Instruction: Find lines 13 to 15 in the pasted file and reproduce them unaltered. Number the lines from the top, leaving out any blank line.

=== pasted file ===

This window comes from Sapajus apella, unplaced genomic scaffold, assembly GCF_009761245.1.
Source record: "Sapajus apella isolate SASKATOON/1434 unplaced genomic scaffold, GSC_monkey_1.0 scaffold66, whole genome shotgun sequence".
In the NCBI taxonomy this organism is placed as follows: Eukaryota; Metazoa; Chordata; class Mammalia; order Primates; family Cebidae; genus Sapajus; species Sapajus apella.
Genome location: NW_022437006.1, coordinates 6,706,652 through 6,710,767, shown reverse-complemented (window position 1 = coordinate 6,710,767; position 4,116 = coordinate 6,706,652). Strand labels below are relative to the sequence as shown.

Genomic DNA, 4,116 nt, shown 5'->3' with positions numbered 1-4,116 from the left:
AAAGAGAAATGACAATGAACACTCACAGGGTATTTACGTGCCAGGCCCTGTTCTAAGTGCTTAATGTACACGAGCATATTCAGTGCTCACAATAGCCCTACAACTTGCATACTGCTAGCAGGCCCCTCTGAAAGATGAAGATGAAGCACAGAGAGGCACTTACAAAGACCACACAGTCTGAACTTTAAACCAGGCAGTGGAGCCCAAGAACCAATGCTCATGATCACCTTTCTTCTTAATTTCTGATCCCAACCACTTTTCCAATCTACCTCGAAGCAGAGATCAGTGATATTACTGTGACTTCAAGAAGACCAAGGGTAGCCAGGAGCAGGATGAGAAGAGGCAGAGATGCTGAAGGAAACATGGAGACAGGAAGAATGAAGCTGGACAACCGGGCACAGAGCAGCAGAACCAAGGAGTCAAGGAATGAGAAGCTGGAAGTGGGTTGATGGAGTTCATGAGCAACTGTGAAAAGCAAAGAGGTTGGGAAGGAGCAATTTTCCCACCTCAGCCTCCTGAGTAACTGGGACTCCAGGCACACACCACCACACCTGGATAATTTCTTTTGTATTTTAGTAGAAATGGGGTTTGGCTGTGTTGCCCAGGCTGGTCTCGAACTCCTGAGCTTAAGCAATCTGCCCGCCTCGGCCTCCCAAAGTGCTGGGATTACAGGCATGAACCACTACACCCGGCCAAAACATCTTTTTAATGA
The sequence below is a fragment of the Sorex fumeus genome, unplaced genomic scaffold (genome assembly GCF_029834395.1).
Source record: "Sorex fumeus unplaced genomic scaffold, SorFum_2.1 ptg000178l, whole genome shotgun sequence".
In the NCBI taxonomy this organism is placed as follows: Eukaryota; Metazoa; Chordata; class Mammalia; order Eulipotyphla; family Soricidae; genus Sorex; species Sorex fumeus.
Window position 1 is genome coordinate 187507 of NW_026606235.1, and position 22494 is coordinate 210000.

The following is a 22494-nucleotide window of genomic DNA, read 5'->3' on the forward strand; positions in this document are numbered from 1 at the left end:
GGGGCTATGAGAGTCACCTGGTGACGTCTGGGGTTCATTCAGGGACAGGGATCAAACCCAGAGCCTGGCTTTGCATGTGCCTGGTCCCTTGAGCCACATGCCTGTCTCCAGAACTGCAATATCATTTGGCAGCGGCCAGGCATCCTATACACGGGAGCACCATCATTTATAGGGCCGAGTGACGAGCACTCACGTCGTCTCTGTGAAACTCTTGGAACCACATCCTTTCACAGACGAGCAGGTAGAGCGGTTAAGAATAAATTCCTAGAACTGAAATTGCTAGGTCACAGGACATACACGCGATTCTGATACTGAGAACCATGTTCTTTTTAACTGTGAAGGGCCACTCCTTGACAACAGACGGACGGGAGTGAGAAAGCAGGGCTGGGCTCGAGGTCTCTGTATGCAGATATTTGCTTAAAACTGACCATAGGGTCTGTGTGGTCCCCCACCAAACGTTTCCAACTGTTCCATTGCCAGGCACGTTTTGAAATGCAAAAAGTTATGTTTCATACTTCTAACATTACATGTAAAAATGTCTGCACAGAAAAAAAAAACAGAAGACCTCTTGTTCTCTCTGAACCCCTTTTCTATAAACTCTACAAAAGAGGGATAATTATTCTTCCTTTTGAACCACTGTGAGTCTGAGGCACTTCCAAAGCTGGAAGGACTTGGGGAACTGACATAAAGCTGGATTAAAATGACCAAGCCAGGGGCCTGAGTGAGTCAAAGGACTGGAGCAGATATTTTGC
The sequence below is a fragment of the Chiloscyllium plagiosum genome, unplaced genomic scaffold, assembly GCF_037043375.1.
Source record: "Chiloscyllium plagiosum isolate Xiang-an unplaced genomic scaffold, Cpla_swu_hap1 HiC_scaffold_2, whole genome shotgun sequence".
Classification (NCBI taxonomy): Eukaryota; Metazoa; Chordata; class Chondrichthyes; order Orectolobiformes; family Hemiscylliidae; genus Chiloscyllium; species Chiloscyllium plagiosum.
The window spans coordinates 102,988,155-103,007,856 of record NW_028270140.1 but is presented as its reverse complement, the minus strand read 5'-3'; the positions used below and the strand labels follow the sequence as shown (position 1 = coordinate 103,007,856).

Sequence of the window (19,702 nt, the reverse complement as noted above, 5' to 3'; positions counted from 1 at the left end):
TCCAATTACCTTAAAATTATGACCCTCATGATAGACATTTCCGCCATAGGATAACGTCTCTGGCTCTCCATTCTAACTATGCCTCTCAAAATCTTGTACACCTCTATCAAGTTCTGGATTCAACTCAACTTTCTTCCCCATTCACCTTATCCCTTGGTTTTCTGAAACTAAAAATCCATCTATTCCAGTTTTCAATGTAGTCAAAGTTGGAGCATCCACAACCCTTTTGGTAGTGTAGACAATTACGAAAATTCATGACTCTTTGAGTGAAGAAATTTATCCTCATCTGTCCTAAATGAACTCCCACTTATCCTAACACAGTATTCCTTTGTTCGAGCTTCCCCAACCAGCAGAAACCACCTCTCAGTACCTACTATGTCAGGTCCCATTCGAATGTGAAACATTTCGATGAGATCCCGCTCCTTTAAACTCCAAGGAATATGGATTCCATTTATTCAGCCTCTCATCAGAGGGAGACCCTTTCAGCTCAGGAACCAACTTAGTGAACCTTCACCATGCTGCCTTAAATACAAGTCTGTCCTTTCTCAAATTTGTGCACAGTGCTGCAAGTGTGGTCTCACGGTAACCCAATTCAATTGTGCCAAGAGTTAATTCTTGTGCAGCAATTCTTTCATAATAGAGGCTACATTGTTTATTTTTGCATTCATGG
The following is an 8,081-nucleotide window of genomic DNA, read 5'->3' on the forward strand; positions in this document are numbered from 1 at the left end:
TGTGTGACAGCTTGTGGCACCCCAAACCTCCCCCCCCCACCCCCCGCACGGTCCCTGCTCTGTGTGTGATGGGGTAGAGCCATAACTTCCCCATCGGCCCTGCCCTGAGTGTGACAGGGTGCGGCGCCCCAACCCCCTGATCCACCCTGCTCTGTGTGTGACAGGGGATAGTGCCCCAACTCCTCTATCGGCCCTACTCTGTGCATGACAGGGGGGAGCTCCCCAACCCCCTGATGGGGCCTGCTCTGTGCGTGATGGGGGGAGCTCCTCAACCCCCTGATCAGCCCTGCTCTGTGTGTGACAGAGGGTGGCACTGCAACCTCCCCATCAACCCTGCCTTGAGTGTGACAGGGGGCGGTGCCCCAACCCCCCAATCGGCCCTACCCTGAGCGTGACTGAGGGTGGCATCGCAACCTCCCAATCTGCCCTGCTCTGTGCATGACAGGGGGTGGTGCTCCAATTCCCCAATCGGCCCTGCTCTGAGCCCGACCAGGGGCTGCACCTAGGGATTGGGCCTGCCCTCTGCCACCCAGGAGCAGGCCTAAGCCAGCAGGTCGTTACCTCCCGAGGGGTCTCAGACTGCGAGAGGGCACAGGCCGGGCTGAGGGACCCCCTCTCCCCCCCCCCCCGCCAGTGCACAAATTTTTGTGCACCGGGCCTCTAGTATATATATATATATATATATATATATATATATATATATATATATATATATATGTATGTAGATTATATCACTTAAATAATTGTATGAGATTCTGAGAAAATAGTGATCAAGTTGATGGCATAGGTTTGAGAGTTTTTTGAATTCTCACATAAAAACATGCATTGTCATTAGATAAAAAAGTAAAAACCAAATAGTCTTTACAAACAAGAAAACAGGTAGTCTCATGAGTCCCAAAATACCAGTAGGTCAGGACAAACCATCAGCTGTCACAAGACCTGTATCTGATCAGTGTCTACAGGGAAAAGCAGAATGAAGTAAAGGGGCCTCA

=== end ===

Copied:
The sequence below is a fragment of the Chiloscyllium plagiosum genome, unplaced genomic scaffold, assembly GCF_037043375.1.
Source record: "Chiloscyllium plagiosum isolate Xiang-an unplaced genomic scaffold, Cpla_swu_hap1 HiC_scaffold_2, whole genome shotgun sequence".
Classification (NCBI taxonomy): Eukaryota; Metazoa; Chordata; class Chondrichthyes; order Orectolobiformes; family Hemiscylliidae; genus Chiloscyllium; species Chiloscyllium plagiosum.